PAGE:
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WELL Beyond the Tucson Shootings

Posted by Jay Schimke on January 15, 2011 at 11:50 AM

I emailed the following to President Obama on 1/11/11:

 

President Obama,

 

I'm an Arizona-residing professional (see link below), dual brain surgery survivor with a passion and skills for helping others to comfortably lead their lives in connected elemental ways.

 

 

I wrote the document below today in response to the Tucson shootings; and will share this with Behavioral Health Therapist colleagues at a meeting in the morning.

 

 

With all the reactions flowing at present, perhaps some of the points I've made in this attachment might be of use or value to you now as well.

 

 

This recent tragedy may ironically position our citizens to embrace a collective passion with matching actions -- to more fully embrace life & also others -- and assist others who are less committed to this, to do so as well. This is critical now, as you well know.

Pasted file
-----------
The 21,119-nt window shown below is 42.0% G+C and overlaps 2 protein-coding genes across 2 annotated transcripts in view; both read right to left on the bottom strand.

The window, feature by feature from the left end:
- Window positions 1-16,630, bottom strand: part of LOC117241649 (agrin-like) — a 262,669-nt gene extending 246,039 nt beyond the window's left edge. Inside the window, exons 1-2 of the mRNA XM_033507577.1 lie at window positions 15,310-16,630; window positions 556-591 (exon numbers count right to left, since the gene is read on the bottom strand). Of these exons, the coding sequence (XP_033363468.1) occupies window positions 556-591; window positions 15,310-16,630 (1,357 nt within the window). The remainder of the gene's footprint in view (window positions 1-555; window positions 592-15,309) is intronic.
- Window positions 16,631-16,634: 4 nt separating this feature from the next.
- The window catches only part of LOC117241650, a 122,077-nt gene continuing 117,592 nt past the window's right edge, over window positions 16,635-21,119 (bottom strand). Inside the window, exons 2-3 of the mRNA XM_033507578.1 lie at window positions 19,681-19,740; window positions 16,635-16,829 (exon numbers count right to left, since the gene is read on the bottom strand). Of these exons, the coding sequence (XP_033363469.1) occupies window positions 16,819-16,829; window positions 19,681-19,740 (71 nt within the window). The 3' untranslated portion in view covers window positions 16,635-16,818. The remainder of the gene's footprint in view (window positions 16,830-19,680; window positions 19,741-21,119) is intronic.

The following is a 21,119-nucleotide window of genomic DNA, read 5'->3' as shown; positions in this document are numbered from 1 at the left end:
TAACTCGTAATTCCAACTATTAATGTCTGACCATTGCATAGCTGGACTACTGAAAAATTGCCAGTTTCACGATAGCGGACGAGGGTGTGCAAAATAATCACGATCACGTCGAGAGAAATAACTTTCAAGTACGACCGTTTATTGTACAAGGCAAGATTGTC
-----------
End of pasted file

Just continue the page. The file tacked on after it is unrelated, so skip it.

Perhaps this is the opportunity to positively leverage the human spirit that you've been seeking. It appears we must & can transition now ...... from reactive, illness-anchored solutions to a collective, proactive, wellness-targeted response.

(What I'm offering is also consistent with the integrated health care delivery model.)

 

 

Feel free to use what fits for you.

(My recent 'Live Well ...' video -- via the link below -- may also be of interest or personal support for you now as well.)

 

 

I hope you receive this -- and discover something you can use -- for yourself, others, or all.

 

 

Thank you for your example,

 

 

 

Jay Schimke

Leadership Consultant / Wellness Therapist

www.jayschimke.com

 

 

Well Beyond The Tucson Shootings:

Addressing the ‘Danger To Others’ Risk:

Wellness-Targeted Care -- Thoughts for Colleagues & Others

 

From Jay Schimke

Background --

1) The recent shootings in Tucson have prompted increased safety concerns among our top elected officials; and this is being amplified by the media.

2) This adds to the already-growing personal safety concern among the general population, and among our clients as well (prompted by a continuing adverse & uncertain economic climate).